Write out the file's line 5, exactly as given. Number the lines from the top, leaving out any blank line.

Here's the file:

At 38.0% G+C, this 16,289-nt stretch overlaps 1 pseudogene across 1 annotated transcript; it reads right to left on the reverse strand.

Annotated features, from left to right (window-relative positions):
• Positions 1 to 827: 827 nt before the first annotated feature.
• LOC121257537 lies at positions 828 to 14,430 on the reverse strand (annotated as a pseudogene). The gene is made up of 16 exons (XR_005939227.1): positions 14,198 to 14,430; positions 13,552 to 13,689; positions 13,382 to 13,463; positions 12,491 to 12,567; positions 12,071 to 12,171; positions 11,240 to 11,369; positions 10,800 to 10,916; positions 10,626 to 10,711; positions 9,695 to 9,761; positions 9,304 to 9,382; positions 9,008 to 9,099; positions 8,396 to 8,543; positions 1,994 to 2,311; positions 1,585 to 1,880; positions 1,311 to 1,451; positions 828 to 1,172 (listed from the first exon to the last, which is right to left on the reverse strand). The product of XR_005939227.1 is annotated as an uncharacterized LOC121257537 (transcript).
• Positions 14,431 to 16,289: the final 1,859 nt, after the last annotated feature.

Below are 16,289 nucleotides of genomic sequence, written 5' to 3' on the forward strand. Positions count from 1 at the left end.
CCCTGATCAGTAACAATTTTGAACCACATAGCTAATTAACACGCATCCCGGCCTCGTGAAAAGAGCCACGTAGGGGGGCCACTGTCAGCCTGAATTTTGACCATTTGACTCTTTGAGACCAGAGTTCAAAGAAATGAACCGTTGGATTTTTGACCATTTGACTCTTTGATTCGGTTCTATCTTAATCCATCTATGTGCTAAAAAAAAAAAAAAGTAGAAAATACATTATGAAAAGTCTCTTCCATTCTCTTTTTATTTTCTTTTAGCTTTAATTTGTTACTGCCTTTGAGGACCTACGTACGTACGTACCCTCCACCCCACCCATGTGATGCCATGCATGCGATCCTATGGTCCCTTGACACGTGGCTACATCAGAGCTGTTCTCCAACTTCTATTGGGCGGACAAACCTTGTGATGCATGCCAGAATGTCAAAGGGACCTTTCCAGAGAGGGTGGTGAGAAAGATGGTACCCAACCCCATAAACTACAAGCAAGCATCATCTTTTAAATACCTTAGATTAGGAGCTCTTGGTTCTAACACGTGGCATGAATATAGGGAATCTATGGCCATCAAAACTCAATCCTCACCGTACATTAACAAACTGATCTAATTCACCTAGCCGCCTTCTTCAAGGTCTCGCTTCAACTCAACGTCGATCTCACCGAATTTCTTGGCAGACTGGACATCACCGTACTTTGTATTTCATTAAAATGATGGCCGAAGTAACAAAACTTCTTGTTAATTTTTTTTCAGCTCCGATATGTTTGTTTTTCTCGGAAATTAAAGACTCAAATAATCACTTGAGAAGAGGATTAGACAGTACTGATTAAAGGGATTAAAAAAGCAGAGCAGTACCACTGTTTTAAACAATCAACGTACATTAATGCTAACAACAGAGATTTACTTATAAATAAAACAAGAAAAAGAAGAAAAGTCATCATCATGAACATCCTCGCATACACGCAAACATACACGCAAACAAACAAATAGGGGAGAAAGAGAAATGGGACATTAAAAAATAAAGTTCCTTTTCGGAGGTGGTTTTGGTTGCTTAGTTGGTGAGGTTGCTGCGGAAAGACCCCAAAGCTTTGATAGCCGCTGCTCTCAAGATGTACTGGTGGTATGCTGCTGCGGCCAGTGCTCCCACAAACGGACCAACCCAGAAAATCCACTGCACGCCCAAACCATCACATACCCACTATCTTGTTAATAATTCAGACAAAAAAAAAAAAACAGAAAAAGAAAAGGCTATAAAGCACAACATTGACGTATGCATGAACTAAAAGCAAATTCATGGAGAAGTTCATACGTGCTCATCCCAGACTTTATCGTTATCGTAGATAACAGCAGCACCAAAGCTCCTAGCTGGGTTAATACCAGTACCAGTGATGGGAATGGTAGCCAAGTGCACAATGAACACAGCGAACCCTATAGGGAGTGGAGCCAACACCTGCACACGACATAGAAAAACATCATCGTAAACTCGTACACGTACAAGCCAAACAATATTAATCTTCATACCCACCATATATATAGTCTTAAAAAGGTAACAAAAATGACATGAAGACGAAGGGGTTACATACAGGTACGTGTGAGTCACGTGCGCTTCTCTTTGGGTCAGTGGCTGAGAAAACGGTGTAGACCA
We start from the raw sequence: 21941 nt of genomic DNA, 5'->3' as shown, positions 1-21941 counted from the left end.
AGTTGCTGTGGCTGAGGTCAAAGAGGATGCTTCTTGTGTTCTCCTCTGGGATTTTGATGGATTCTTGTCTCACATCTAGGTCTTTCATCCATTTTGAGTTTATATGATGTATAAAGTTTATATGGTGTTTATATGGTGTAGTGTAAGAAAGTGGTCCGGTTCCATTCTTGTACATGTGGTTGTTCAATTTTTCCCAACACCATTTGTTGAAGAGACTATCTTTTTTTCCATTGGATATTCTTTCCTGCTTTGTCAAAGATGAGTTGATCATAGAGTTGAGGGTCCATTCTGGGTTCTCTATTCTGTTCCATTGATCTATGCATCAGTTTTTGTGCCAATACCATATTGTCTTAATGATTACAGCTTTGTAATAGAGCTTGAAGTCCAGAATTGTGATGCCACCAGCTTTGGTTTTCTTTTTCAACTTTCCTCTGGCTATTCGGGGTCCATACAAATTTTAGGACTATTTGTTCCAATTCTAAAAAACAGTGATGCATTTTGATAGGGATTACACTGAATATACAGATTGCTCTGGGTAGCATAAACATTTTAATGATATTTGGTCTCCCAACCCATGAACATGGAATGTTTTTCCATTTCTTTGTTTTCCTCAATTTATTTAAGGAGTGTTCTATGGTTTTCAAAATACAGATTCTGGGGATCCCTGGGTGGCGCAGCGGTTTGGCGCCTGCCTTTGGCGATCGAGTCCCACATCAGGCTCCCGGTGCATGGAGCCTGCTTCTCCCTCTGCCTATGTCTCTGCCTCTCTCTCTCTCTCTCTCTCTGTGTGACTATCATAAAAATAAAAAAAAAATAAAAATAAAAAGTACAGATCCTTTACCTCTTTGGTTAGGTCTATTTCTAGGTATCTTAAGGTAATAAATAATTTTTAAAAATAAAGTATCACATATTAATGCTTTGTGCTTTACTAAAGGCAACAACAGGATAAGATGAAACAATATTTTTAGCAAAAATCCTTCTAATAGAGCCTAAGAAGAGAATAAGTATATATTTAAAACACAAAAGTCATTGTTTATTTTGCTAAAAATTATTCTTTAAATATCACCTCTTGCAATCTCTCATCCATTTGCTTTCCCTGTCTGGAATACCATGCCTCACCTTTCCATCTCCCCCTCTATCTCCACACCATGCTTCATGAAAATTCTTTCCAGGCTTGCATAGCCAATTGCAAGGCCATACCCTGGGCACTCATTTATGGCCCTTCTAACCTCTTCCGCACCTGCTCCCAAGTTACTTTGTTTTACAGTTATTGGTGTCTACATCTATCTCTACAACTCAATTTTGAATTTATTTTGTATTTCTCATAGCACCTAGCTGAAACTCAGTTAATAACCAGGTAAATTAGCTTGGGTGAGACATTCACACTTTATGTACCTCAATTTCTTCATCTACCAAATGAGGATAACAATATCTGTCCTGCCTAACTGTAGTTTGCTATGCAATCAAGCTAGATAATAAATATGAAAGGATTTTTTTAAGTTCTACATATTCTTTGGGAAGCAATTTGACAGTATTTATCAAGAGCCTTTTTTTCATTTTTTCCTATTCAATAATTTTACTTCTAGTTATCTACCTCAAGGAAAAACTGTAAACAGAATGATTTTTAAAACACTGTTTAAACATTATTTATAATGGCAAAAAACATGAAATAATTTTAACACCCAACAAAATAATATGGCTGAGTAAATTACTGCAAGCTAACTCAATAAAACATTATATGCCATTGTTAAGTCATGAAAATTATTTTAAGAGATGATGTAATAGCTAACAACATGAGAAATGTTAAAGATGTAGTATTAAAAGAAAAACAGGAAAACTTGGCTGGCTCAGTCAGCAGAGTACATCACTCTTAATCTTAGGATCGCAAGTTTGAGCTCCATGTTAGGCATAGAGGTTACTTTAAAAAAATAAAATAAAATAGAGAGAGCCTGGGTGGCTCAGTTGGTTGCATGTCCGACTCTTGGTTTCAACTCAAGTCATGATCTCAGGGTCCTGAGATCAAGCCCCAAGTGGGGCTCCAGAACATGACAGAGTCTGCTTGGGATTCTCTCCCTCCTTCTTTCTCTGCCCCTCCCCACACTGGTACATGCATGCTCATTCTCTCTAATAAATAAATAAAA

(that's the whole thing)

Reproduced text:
• Positions 14,431 to 16,289: the final 1,859 nt, after the last annotated feature.